ILLINOIS, USA: Apple recently launched the iPhone 5S featuring a fingerprint identity sensor. With the limited number of details that were revealed, VASCO came up with some remarks.
VASCO believes Apple came up with a convenient solution for unlocking the device:
* The fingerprint scanner is high-quality and easy-to-use. In comparison with earlier versions of the fingerprint scanner that worked slowly and that required that you placed your finger at exactly the right spot, this version Apple integrated works intuitively and is thus easier to use.
* It does not gather the information from the dead skin top layer of the finger, but from the sub-epidermal layers right underneath it. So, there is no fear for cut-off fingers.
* The biometric templates are encrypted and stored in the‘secure enclave' of the A7 chip environment of the iPhone 5S; so the data is not sent to the Apple servers.
VASCO wonders what the main objective of this feature is?
Apple states this is a convenient and secure way to access the phone and other services (such as iTunes and iBooks store). VASCO agrees that this scanner is indeed a convenient solution to get access to the phone, asit gives the user the possibility to get rid of PINs, thatare often perceived asbeing annoying.
However, is it also a secure solution?
The new feature is announced as ‘fingerprint security'. But as far as VASCO can see from the information given, it believes the fingerprint scanner is just not secure enough.
* Security is as strong as the weakest alternative offered. For the Apple iPhone 5S, the back-up system when the phone is rebooted or hasn't been unlocked for 48 hours is a self-created password. It is a so called static password.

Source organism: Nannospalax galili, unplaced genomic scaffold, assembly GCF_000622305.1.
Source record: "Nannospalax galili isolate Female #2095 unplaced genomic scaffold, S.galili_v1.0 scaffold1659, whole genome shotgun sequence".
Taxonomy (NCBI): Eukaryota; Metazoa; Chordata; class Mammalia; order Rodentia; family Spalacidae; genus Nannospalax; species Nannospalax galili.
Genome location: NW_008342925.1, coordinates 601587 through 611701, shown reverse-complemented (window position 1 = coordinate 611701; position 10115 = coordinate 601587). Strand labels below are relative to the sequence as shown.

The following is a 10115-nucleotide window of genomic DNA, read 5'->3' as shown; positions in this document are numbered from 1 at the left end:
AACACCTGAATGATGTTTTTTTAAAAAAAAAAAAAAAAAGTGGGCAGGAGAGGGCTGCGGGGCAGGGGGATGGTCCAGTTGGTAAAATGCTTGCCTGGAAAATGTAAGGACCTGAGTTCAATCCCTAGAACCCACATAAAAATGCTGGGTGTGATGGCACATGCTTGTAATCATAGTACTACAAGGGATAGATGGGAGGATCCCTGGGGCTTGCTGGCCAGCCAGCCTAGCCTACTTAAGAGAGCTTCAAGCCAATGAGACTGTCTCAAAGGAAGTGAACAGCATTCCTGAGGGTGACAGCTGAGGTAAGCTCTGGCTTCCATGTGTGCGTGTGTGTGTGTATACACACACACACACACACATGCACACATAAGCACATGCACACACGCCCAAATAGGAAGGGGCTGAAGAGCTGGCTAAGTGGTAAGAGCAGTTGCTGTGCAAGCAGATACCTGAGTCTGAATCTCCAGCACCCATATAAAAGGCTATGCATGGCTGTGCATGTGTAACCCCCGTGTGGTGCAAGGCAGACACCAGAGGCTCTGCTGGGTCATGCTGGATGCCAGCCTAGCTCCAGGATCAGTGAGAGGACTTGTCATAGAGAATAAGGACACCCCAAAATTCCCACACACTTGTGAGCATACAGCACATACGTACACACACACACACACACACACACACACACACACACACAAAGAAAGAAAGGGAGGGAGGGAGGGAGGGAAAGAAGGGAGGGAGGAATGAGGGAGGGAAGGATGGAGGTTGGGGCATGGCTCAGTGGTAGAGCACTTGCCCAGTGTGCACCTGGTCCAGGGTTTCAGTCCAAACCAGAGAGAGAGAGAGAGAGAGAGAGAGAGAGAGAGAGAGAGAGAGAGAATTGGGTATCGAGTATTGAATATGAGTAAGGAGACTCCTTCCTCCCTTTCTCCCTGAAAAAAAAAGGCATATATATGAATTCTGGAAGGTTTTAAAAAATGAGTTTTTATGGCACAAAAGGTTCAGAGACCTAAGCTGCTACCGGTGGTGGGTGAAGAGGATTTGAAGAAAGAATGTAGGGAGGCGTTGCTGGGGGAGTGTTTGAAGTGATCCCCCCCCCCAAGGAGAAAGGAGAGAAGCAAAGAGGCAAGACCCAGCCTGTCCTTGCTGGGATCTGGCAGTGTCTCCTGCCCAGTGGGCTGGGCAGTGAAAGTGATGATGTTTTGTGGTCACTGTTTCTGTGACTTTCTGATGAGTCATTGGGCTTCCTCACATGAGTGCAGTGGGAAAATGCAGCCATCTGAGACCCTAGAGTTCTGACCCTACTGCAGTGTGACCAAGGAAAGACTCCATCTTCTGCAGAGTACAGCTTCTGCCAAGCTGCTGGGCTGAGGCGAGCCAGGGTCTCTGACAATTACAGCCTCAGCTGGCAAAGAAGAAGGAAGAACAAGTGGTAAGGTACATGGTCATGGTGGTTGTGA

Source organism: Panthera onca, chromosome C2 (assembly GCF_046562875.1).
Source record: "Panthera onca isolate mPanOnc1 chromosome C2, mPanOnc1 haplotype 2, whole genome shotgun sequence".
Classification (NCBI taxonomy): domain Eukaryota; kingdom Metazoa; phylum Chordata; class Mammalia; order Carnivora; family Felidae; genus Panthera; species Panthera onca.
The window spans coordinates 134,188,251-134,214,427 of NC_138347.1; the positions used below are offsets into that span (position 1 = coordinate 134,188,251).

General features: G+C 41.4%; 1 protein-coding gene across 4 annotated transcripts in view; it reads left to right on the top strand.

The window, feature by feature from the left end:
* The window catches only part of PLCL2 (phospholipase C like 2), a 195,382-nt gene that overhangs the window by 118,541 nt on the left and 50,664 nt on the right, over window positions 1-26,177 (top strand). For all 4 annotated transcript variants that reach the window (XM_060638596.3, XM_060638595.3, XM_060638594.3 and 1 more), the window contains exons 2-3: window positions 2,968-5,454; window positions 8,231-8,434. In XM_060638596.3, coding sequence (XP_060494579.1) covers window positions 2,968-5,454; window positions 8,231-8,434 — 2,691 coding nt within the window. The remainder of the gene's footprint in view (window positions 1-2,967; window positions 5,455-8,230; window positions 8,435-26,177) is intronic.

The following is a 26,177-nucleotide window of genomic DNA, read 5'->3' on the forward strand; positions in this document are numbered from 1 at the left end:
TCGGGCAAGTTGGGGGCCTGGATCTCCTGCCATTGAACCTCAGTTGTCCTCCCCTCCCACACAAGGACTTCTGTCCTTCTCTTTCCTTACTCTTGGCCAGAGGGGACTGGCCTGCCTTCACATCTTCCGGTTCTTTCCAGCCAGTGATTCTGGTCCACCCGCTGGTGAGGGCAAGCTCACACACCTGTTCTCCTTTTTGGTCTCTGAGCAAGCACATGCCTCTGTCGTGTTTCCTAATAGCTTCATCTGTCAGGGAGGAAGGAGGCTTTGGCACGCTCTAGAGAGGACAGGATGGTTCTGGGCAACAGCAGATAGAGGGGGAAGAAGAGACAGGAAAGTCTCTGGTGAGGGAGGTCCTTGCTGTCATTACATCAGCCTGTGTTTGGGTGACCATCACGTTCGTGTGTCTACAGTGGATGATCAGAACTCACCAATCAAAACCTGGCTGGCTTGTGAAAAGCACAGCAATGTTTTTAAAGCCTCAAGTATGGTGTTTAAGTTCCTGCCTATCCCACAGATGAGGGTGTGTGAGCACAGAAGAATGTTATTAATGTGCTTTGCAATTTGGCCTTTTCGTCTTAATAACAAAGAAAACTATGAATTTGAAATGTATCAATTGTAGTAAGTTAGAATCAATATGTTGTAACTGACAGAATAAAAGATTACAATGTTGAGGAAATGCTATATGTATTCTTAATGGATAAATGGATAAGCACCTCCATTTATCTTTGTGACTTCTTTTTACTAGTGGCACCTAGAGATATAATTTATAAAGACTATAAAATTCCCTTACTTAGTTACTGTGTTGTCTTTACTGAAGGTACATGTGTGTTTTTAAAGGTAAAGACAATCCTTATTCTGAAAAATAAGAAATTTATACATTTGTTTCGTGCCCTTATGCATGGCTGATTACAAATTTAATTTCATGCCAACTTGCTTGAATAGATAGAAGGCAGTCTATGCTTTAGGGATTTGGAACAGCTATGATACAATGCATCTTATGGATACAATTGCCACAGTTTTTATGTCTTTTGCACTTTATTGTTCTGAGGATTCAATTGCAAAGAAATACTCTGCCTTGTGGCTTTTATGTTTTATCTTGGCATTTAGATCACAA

Even Apple acknowledged in the past that static passwords are a poor defense.
Fraudsters and hackers can crack codes like we crack nuts. This is as much the case for mobile as for other devices. But mobile devices are more easily lost or stolen. This makes an iPhone 5S an easier target for fraudsters, than for example a desktop computer.
* How secure can an ‘enclave' on a chip be? White and black hackers will most certainly tell us how secure it is after the release of the iPhone 5S. In the meantime, Apple comments that only fingerprint data is being stored within the iPhone's processor. This means that even if someone cracks the chip, they wouldn't be able to reverse engineer a fingerprint. To be tested...
* Another potential security issue might be the ability to make purchases from iTunes, iBook, App store, etc. The iPhone will then be sending a sort of authentication token to the Apple servers. How secure is that? Does this give Man-in-the-Middle attacks a chance to capture the token and abuse it for own malicious purposes? Potentially this leads to new ways for fraudsters to hack user accounts.
Some other considerations from VASCO's point of view:
* Biometrics in general doesnot handle failure well. If a biometric signature (such as a thumbprint or a face scan) is stolen, you cannot restore it or set up another one. This biometric signature is indeed unique and once it is stolen, this remains stolen for the rest of one's life.
* Now, the verification is done inside the A7 chip in the phone itself. It is not available to any other software nor stored at Apple's servers or backed up in iCloud. For now, at least. There is no assurance that this will not be done in the future. And would you consign your fingerprint to a commercial company? Especially when we think about what we hear about cyberespionage andandsecret services cooperating with commercial entities?
VASCO thinks that securing your mobile device is of utmost importance. The right balance between convenience and security needs to be found. According to VASCO, convenience is winning the battle in the iPhone 5S. But only after release of the device and multiple tests, we can be sure of that.
The author is with VASCO, USA.